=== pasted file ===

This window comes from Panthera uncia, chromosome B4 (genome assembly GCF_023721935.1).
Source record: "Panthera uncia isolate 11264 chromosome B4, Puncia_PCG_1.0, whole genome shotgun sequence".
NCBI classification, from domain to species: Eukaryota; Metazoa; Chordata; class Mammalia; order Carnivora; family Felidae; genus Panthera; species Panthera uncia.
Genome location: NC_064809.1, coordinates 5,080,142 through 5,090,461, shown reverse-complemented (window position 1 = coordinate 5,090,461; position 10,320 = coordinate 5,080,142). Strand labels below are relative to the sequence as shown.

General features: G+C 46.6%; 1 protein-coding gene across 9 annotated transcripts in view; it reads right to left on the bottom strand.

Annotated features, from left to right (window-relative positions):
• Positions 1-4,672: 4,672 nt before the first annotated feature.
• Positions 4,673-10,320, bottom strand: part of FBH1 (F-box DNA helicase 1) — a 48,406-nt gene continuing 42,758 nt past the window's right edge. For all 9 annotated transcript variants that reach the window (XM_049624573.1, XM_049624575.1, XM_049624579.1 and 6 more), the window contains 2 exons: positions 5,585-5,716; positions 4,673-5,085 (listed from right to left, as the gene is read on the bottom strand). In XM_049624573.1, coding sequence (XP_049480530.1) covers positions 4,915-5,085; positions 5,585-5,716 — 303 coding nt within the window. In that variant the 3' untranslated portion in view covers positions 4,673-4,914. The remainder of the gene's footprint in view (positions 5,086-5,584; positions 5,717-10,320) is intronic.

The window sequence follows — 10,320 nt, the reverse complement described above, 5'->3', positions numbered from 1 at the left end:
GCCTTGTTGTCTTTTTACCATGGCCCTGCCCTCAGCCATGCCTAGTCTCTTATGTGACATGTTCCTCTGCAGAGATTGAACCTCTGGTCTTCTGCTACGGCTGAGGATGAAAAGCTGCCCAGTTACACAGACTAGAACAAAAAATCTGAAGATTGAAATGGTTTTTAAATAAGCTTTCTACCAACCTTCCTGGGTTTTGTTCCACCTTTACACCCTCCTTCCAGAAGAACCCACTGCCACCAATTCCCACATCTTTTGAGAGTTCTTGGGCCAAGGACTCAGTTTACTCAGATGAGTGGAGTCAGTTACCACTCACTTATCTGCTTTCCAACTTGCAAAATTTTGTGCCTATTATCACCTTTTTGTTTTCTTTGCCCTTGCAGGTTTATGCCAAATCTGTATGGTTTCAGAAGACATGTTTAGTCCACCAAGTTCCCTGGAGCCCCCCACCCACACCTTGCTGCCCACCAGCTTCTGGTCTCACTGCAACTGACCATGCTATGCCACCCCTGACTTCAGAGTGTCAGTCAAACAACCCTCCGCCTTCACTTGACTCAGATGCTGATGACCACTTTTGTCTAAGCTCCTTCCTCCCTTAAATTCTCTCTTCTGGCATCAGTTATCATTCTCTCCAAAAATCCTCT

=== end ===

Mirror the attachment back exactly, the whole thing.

This window comes from Panthera uncia, chromosome B4 (genome assembly GCF_023721935.1).
Source record: "Panthera uncia isolate 11264 chromosome B4, Puncia_PCG_1.0, whole genome shotgun sequence".
NCBI classification, from domain to species: Eukaryota; Metazoa; Chordata; class Mammalia; order Carnivora; family Felidae; genus Panthera; species Panthera uncia.
Genome location: NC_064809.1, coordinates 5,080,142 through 5,090,461, shown reverse-complemented (window position 1 = coordinate 5,090,461; position 10,320 = coordinate 5,080,142). Strand labels below are relative to the sequence as shown.

General features: G+C 46.6%; 1 protein-coding gene across 9 annotated transcripts in view; it reads right to left on the bottom strand.

Annotated features, from left to right (window-relative positions):
• Positions 1-4,672: 4,672 nt before the first annotated feature.
• Positions 4,673-10,320, bottom strand: part of FBH1 (F-box DNA helicase 1) — a 48,406-nt gene continuing 42,758 nt past the window's right edge. For all 9 annotated transcript variants that reach the window (XM_049624573.1, XM_049624575.1, XM_049624579.1 and 6 more), the window contains 2 exons: positions 5,585-5,716; positions 4,673-5,085 (listed from right to left, as the gene is read on the bottom strand). In XM_049624573.1, coding sequence (XP_049480530.1) covers positions 4,915-5,085; positions 5,585-5,716 — 303 coding nt within the window. In that variant the 3' untranslated portion in view covers positions 4,673-4,914. The remainder of the gene's footprint in view (positions 5,086-5,584; positions 5,717-10,320) is intronic.

The window sequence follows — 10,320 nt, the reverse complement described above, 5'->3', positions numbered from 1 at the left end:
GCCTTGTTGTCTTTTTACCATGGCCCTGCCCTCAGCCATGCCTAGTCTCTTATGTGACATGTTCCTCTGCAGAGATTGAACCTCTGGTCTTCTGCTACGGCTGAGGATGAAAAGCTGCCCAGTTACACAGACTAGAACAAAAAATCTGAAGATTGAAATGGTTTTTAAATAAGCTTTCTACCAACCTTCCTGGGTTTTGTTCCACCTTTACACCCTCCTTCCAGAAGAACCCACTGCCACCAATTCCCACATCTTTTGAGAGTTCTTGGGCCAAGGACTCAGTTTACTCAGATGAGTGGAGTCAGTTACCACTCACTTATCTGCTTTCCAACTTGCAAAATTTTGTGCCTATTATCACCTTTTTGTTTTCTTTGCCCTTGCAGGTTTATGCCAAATCTGTATGGTTTCAGAAGACATGTTTAGTCCACCAAGTTCCCTGGAGCCCCCCACCCACACCTTGCTGCCCACCAGCTTCTGGTCTCACTGCAACTGACCATGCTATGCCACCCCTGACTTCAGAGTGTCAGTCAAACAACCCTCCGCCTTCACTTGACTCAGATGCTGATGACCACTTTTGTCTAAGCTCCTTCCTCCCTTAAATTCTCTCTTCTGGCATCAGTTATCATTCTCTCCAAAAATCCTCT